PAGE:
Nov 21 / Snooker System

The newest addition to snooker’s top 16 is gearing up for York

Battling jetlag and skipping the qualifiers. It’s fair to say preparation for this year’s MrQ UK Championship has been something of a new experience for Tom Ford.
Fresh from his inspiring run to the final of the International Championship, the Leicester cueman finds himself ranked inside the top 16 for the first time in a career spanning more than two decades and with it comes a visit to York as one of the seeded players.
“It feels a bit weird to be honest – a little bit strange that everyone’s out there playing and I’m not,” Ford told Snooker System. “Obviously it’s great news that I’ve not got to win two matches to get through.
“I’m also still feeling it from getting back from China. I’m trying to practice but feel quite lethargic so maybe the break has come at the perfect time.”
The world number 16 pocketed £75,000 for his efforts in Tianjin, including high-profile wins over four-time world champion Mark Selby and one of the players of the season Barry Hawkins. But he was to be denied silverware losing to Zhang Anda 10-6 in the final. 
After the crushing feeling of coming so close but not quite finishing the job, Ford is now ready to reflect on the positives.
“I was obviously gutted when I got beat and once I shook his hand I wanted to get out and not be in the arena,” he said.
“After a few days and getting back home, I can look on the bright side of it all. I’ve not got to qualify for the UK Championship, I’m in the top 16 and I’ve got the money in the bank so I’m over the moon.
“If somebody had said to me I’d have got to the final at the start of the week, I’d have snapped their hand off.”


Ford turned 40 this year and despite his vast experience on the baize is all too aware of his own frailties as a player – admitting he’s never been the most disciplined on the practice table. He’s also spoken at length in the past about his challenges manging his fiery character when in the heat of the battle.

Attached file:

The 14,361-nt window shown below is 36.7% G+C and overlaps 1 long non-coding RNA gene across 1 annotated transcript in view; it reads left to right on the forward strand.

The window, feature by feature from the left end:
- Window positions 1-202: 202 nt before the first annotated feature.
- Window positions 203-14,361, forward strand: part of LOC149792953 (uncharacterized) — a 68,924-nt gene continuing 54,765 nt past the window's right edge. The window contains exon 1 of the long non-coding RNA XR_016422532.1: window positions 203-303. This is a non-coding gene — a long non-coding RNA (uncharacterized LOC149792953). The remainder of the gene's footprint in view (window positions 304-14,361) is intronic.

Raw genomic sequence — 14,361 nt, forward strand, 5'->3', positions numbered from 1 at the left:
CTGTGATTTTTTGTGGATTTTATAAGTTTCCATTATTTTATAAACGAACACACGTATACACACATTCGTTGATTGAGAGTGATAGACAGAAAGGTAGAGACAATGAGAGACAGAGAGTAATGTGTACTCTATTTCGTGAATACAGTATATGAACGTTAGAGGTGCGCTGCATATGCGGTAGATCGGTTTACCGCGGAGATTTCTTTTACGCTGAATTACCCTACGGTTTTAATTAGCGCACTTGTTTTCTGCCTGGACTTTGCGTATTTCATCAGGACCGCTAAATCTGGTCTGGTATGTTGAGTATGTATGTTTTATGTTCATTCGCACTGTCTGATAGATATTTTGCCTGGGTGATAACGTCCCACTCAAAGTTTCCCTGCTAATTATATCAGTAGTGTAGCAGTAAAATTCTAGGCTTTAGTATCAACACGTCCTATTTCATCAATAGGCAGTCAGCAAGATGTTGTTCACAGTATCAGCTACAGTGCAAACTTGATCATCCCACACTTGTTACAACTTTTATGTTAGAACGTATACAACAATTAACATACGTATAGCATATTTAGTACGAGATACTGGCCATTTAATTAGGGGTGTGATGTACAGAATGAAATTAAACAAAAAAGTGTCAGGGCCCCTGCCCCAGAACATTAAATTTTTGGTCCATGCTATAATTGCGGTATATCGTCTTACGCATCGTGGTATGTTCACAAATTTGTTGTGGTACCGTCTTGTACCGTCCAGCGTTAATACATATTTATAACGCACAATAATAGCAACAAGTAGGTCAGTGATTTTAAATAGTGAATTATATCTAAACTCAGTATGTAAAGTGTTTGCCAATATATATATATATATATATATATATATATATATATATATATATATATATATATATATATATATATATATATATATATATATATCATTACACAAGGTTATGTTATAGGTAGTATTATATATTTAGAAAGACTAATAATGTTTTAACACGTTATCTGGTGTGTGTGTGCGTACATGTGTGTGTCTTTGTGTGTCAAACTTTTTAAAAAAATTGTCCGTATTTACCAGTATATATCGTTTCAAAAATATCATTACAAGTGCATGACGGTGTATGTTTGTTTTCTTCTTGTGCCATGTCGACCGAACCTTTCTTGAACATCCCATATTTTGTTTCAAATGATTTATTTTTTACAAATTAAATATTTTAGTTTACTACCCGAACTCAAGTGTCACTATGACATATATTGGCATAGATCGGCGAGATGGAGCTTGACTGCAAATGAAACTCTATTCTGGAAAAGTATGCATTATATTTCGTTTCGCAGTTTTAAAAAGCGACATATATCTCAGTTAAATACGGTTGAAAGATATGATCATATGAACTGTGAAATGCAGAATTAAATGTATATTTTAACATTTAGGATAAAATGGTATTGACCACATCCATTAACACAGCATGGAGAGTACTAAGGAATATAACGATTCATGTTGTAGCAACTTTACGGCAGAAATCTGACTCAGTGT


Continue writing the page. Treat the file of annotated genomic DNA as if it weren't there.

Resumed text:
But automatically through to the UK Championship starting on Saturday at the Barbican, Ford thinks his breakthrough to the elite in the rankings could give him the focus he needs.

He knows that if he can retain his place in the top 16 by the end of the tournament, he’ll also secure his place at the Masters in the new year – so the stakes are high and the rewards potentially greater.

“I’m playing well at the moment, and I know that if I feel good in myself then I can go out there and win matches,” said Ford.

“The focus is completely on the UK Championship and trying to secure my place at The Masters. It would be a huge tournament (for me) because there’s not many players who can say they’ve played there, and it really is a prestigious event.”

Ford has forged his career as the hunter to the top players, but now turns to the hunted and is all too aware of the challenges that being a seed presents.

“It’s very tough to get into the 16 but probably even tougher to stay in it because you look at the players below you and think that any one of those players could win a tournament.

“This is where the hard work begins. Typically, I’m not a massive practice player but now I’m in the top 16 I think I’ve got to put a few more hours in to stay there because there’s a lot of good players chasing you down like I have been for years.”


A key to his success in more recent years has been his ability to manage his emotions thanks to work with mindset coach Sabrina Francis who comes from the academy of famous sports psychiatrist Steve Peters.

But he tamed expectations around whether those days of self-destruction are behind him.

“My game has improved because mentally I’ve improved but I’ll always be that player and I can always lose my head at any moment. It’s been about learning to deal with it more,” he explained.

“Once you’ve got that in you that your head could explode at any moment, you’re not just going to walk away and say that used to be but it’s not me anymore. It can always still happen; I wear my heart on my sleeve and unfortunately sometimes it comes out. Learning to deal with it has made me a better player.”


For a large proportion of the general public, the UK Championship in York also marks the start of snooker’s season of major events.

This is the first of three events broadcast on the BBC every campaign and an opportunity for the sport to put itself in the shop window – particularly in the UK.

It’s also a massively popular event for the players – with Ford ranking the Barbican as one of the best venues they play in.

“It’s gone back to the two-table setup, and I always used to love York like that. It’s the best venue like that – more than the World Championship,” said Ford.

“Everything about York makes it feel like a special tournament. Don’t get me wrong, playing at the World Championship at the Crucible is nice but as a preference I prefer playing here.

“I don’t think there’s ever an empty seat. York is a lovely place and at this time of year the Christmas markets are on. You go up there and the BBC TV cameras arrive up there and everything about it makes it a special tournament.”

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